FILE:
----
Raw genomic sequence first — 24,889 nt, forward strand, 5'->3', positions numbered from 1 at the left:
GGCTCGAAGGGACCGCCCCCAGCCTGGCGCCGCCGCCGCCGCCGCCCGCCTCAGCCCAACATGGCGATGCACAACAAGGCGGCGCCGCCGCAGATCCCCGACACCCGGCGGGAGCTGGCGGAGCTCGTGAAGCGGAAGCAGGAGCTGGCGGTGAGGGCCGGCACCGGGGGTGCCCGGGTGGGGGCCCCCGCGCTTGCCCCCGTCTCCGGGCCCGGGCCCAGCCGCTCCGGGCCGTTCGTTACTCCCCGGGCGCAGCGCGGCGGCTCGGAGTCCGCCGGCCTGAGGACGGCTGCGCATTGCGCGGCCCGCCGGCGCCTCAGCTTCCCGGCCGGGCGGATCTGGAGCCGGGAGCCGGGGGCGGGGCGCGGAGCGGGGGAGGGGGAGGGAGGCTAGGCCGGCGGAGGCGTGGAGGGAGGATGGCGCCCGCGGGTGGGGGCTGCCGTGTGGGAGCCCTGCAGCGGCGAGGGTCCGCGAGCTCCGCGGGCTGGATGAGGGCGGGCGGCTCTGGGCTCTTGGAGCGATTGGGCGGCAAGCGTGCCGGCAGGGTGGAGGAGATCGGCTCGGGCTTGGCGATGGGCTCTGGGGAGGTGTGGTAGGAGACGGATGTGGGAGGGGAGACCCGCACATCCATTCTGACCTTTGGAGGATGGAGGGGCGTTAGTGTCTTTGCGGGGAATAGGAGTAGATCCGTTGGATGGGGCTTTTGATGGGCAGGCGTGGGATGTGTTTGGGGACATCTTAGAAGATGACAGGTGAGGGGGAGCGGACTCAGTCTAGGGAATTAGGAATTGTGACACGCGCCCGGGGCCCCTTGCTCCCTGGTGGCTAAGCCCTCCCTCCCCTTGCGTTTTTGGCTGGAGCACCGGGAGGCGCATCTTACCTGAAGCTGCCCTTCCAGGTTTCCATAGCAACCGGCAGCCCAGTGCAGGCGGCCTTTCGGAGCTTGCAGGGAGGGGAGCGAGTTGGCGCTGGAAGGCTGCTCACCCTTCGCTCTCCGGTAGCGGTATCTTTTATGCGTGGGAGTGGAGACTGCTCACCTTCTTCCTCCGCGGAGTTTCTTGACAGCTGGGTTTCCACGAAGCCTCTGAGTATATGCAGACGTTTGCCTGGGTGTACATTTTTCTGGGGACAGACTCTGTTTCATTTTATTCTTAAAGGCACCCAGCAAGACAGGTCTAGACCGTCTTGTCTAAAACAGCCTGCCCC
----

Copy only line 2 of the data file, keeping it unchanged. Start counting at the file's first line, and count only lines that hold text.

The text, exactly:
GGCTCGAAGGGACCGCCCCCAGCCTGGCGCCGCCGCCGCCGCCGCCCGCCTCAGCCCAACATGGCGATGCACAACAAGGCGGCGCCGCCGCAGATCCCCGACACCCGGCGGGAGCTGGCGGAGCTCGTGAAGCGGAAGCAGGAGCTGGCGGTGAGGGCCGGCACCGGGGGTGCCCGGGTGGGGGCCCCCGCGCTTGCCCCCGTCTCCGGGCCCGGGCCCAGCCGCTCCGGGCCGTTCGTTACTCCCCGGGCGCAGCGCGGCGGCTCGGAGTCCGCCGGCCTGAGGACGGCTGCGCATTGCGCGGCCCGCCGGCGCCTCAGCTTCCCGGCCGGGCGGATCTGGAGCCGGGAGCCGGGGGCGGGGCGCGGAGCGGGGGAGGGGGAGGGAGGCTAGGCCGGCGGAGGCGTGGAGGGAGGATGGCGCCCGCGGGTGGGGGCTGCCGTGTGGGAGCCCTGCAGCGGCGAGGGTCCGCGAGCTCCGCGGGCTGGATGAGGGCGGGCGGCTCTGGGCTCTTGGAGCGATTGGGCGGCAAGCGTGCCGGCAGGGTGGAGGAGATCGGCTCGGGCTTGGCGATGGGCTCTGGGGAGGTGTGGTAGGAGACGGATGTGGGAGGGGAGACCCGCACATCCATTCTGACCTTTGGAGGATGGAGGGGCGTTAGTGTCTTTGCGGGGAATAGGAGTAGATCCGTTGGATGGGGCTTTTGATGGGCAGGCGTGGGATGTGTTTGGGGACATCTTAGAAGATGACAGGTGAGGGGGAGCGGACTCAGTCTAGGGAATTAGGAATTGTGACACGCGCCCGGGGCCCCTTGCTCCCTGGTGGCTAAGCCCTCCCTCCCCTTGCGTTTTTGGCTGGAGCACCGGGAGGCGCATCTTACCTGAAGCTGCCCTTCCAGGTTTCCATAGCAACCGGCAGCCCAGTGCAGGCGGCCTTTCGGAGCTTGCAGGGAGGGGAGCGAGTTGGCGCTGGAAGGCTGCTCACCCTTCGCTCTCCGGTAGCGGTATCTTTTATGCGTGGGAGTGGAGACTGCTCACCTTCTTCCTCCGCGGAGTTTCTTGACAGCTGGGTTTCCACGAAGCCTCTGAGTATATGCAGACGTTTGCCTGGGTGTACATTTTTCTGGGGACAGACTCTGTTTCATTTTATTCTTAAAGGCACCCAGCAAGACAGGTCTAGACCGTCTTGTCTAAAACAGCCTGCCCC